Verse > Anthologies > The Oxford Book of English Mystical Verse > 43. The Vision
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Nicholson & Lee, eds.  The Oxford Book of English Mystical Verse. 1917.
  
43. The Vision
By Thomas Traherne  (?1636–1674)
  
FLIGHT is but preparative. The sight
    Is deep and infinite,
Ah me! ’tis all the glory, love, light, space,
    Joy, beauty and variety
That doth adorn the Godhead’s dwelling-place;        5
    ’Tis all that eye can see.
Even trades themselves seen in celestial light,
  And cares and sins and woes are bright.
 
Order the beauty even of beauty is,
    It is the rule of bliss,       10
The very life and form and cause of pleasure;
    Which if we do not understand,
Ten thousand heaps of vain confused treasure
    Will but oppress the land.
In blessedness itself we that shall miss,       15
  Being blind, which is the cause of bliss.
 
First then behold the world as thine, and well
    Note that where thou dost dwell.
See all the beauty of the spacious case,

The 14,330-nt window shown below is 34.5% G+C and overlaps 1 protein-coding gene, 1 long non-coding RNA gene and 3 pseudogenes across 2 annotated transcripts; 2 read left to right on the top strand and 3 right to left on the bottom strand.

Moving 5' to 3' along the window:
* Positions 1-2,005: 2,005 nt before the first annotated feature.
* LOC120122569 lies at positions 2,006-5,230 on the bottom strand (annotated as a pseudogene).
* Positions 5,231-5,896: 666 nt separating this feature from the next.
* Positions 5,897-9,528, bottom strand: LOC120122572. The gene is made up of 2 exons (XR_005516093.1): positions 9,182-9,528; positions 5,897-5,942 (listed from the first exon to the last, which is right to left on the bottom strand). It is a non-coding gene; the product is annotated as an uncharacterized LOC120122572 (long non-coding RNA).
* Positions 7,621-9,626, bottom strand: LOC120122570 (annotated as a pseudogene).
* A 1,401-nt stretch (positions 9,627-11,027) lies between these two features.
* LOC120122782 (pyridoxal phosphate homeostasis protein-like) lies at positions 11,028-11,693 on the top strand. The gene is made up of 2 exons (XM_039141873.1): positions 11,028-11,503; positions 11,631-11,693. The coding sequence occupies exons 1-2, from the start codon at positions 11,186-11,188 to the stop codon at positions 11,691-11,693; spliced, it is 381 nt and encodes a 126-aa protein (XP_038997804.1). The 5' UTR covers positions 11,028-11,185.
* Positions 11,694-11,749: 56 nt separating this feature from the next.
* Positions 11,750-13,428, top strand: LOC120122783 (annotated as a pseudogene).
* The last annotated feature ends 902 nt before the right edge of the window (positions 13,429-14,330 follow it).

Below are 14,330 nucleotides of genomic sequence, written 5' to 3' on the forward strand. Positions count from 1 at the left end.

Lift up thy pleas’d and ravisht eyes,       20
Admire the glory of the Heavenly place
    And all its blessings prize.
That sight well seen thy spirit shall prepare,
  The first makes all the other rare.
 
Men’s woes shall be but foils unto thy bliss,       25
    Thou once enjoying this:
Trades shall adorn and beautify the earth,
    Their ignorance shall make thee bright;
Were not their griefs Democritus his mirth?
    Their faults shall keep thee right:       30
All shall be thine, because they all conspire
  To feed and make thy glory higher.
 
To see a glorious fountain and an end,
    To see all creatures tend
To thy advancement, and so sweetly close       35
    In thy repose: to see them shine
In use, in worth, in service, and even foes
    Among the rest made thine:
To see all these unite at once in thee
  Is to behold felicity.       40
 
To see the fountain is a blessed thing,
    It is to see the King
Of Glory face to face: but yet the end,
    The glorious, wondrous end is more;
And yet the fountain there we comprehend,       45
    The spring we there adore:
For in the end the fountain best is shown,
  As by effects the cause is known.
 
From one, to one, in one to see all things,
    To see the King of Kings       50
But once in two; to see His endless treasures
    Made all mine own, myself the end
Of all his labours! ’Tis the life of pleasures!
    To see myself His friend!
Who all things finds conjoined in Him alone,       55
  Sees and enjoys the Holy One.

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